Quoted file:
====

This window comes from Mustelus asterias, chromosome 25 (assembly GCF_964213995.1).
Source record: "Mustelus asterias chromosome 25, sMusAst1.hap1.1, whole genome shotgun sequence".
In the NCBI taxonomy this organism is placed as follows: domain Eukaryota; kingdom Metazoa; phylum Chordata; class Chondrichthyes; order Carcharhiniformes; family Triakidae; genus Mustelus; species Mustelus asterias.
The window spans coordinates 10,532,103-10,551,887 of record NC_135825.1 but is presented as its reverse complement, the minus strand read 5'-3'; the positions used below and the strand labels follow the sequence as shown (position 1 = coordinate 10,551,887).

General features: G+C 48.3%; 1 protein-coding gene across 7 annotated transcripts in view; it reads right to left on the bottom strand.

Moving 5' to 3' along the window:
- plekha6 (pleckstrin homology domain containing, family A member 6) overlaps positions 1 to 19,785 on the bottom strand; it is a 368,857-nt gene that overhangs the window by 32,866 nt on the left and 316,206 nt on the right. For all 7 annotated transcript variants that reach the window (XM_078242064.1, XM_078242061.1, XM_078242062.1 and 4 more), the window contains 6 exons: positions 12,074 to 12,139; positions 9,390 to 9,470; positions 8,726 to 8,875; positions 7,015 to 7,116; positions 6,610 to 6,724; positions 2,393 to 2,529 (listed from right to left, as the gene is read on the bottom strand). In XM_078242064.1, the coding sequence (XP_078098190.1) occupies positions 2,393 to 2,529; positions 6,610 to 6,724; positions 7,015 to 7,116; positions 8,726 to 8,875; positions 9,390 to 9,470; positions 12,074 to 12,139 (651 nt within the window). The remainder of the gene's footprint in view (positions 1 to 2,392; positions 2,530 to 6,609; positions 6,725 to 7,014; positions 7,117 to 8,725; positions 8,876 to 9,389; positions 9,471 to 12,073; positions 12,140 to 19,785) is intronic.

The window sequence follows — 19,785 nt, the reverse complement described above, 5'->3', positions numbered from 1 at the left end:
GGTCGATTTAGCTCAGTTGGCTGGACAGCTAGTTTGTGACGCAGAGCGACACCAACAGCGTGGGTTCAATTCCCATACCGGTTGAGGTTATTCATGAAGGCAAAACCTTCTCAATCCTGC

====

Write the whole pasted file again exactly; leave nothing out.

This window comes from Mustelus asterias, chromosome 25 (assembly GCF_964213995.1).
Source record: "Mustelus asterias chromosome 25, sMusAst1.hap1.1, whole genome shotgun sequence".
In the NCBI taxonomy this organism is placed as follows: domain Eukaryota; kingdom Metazoa; phylum Chordata; class Chondrichthyes; order Carcharhiniformes; family Triakidae; genus Mustelus; species Mustelus asterias.
The window spans coordinates 10,532,103-10,551,887 of record NC_135825.1 but is presented as its reverse complement, the minus strand read 5'-3'; the positions used below and the strand labels follow the sequence as shown (position 1 = coordinate 10,551,887).

General features: G+C 48.3%; 1 protein-coding gene across 7 annotated transcripts in view; it reads right to left on the bottom strand.

Moving 5' to 3' along the window:
- plekha6 (pleckstrin homology domain containing, family A member 6) overlaps positions 1 to 19,785 on the bottom strand; it is a 368,857-nt gene that overhangs the window by 32,866 nt on the left and 316,206 nt on the right. For all 7 annotated transcript variants that reach the window (XM_078242064.1, XM_078242061.1, XM_078242062.1 and 4 more), the window contains 6 exons: positions 12,074 to 12,139; positions 9,390 to 9,470; positions 8,726 to 8,875; positions 7,015 to 7,116; positions 6,610 to 6,724; positions 2,393 to 2,529 (listed from right to left, as the gene is read on the bottom strand). In XM_078242064.1, the coding sequence (XP_078098190.1) occupies positions 2,393 to 2,529; positions 6,610 to 6,724; positions 7,015 to 7,116; positions 8,726 to 8,875; positions 9,390 to 9,470; positions 12,074 to 12,139 (651 nt within the window). The remainder of the gene's footprint in view (positions 1 to 2,392; positions 2,530 to 6,609; positions 6,725 to 7,014; positions 7,117 to 8,725; positions 8,876 to 9,389; positions 9,471 to 12,073; positions 12,140 to 19,785) is intronic.

The window sequence follows — 19,785 nt, the reverse complement described above, 5'->3', positions numbered from 1 at the left end:
GGTCGATTTAGCTCAGTTGGCTGGACAGCTAGTTTGTGACGCAGAGCGACACCAACAGCGTGGGTTCAATTCCCATACCGGTTGAGGTTATTCATGAAGGCAAAACCTTCTCAATCCTGC